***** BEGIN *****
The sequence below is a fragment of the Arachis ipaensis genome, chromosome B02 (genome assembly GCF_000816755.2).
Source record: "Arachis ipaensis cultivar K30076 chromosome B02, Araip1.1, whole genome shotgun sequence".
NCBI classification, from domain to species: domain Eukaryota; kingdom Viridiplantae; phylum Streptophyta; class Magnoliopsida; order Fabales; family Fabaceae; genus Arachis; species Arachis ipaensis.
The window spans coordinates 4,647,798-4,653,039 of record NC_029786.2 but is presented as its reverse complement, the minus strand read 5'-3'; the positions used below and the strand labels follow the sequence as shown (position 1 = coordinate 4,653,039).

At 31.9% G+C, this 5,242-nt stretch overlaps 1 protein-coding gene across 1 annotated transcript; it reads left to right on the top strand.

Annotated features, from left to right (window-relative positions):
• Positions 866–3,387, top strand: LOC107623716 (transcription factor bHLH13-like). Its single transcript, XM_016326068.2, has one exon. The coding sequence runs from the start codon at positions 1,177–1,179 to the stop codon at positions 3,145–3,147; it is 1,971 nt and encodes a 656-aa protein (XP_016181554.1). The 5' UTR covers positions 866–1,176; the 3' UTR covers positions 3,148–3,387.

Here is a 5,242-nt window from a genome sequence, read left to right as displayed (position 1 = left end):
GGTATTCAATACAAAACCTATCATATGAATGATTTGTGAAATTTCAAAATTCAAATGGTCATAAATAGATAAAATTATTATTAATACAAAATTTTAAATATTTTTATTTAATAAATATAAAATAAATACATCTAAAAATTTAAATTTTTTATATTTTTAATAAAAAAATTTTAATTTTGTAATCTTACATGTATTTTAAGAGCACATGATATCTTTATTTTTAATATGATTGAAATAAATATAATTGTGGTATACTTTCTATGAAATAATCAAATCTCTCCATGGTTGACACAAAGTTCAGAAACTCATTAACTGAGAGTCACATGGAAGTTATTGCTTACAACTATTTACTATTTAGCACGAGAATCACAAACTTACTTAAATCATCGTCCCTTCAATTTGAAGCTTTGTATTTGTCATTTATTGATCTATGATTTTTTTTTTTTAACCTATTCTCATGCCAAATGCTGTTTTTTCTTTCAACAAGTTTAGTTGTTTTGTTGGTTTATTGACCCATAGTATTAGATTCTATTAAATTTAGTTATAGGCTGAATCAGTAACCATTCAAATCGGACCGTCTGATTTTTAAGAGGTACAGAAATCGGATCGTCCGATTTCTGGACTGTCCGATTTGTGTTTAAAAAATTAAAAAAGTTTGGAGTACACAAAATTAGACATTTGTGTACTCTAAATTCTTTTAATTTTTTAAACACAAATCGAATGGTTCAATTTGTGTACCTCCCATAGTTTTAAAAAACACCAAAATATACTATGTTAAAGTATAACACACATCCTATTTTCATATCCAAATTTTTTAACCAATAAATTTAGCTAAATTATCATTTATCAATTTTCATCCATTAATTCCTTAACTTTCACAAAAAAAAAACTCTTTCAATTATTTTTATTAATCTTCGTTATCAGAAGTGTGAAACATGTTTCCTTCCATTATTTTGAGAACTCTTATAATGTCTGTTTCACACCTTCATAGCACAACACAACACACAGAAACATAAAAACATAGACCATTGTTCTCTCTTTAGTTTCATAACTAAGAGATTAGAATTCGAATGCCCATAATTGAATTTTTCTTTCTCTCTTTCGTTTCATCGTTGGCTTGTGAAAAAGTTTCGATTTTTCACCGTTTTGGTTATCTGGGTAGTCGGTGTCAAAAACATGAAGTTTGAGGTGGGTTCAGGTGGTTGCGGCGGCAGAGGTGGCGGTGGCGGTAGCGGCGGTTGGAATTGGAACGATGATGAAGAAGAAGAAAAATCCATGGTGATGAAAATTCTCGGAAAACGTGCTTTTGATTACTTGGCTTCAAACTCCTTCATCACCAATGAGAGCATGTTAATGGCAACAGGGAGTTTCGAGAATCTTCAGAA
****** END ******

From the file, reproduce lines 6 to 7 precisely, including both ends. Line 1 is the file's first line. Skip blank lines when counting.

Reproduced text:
Annotated features, from left to right (window-relative positions):
• Positions 866–3,387, top strand: LOC107623716 (transcription factor bHLH13-like). Its single transcript, XM_016326068.2, has one exon. The coding sequence runs from the start codon at positions 1,177–1,179 to the stop codon at positions 3,145–3,147; it is 1,971 nt and encodes a 656-aa protein (XP_016181554.1). The 5' UTR covers positions 866–1,176; the 3' UTR covers positions 3,148–3,387.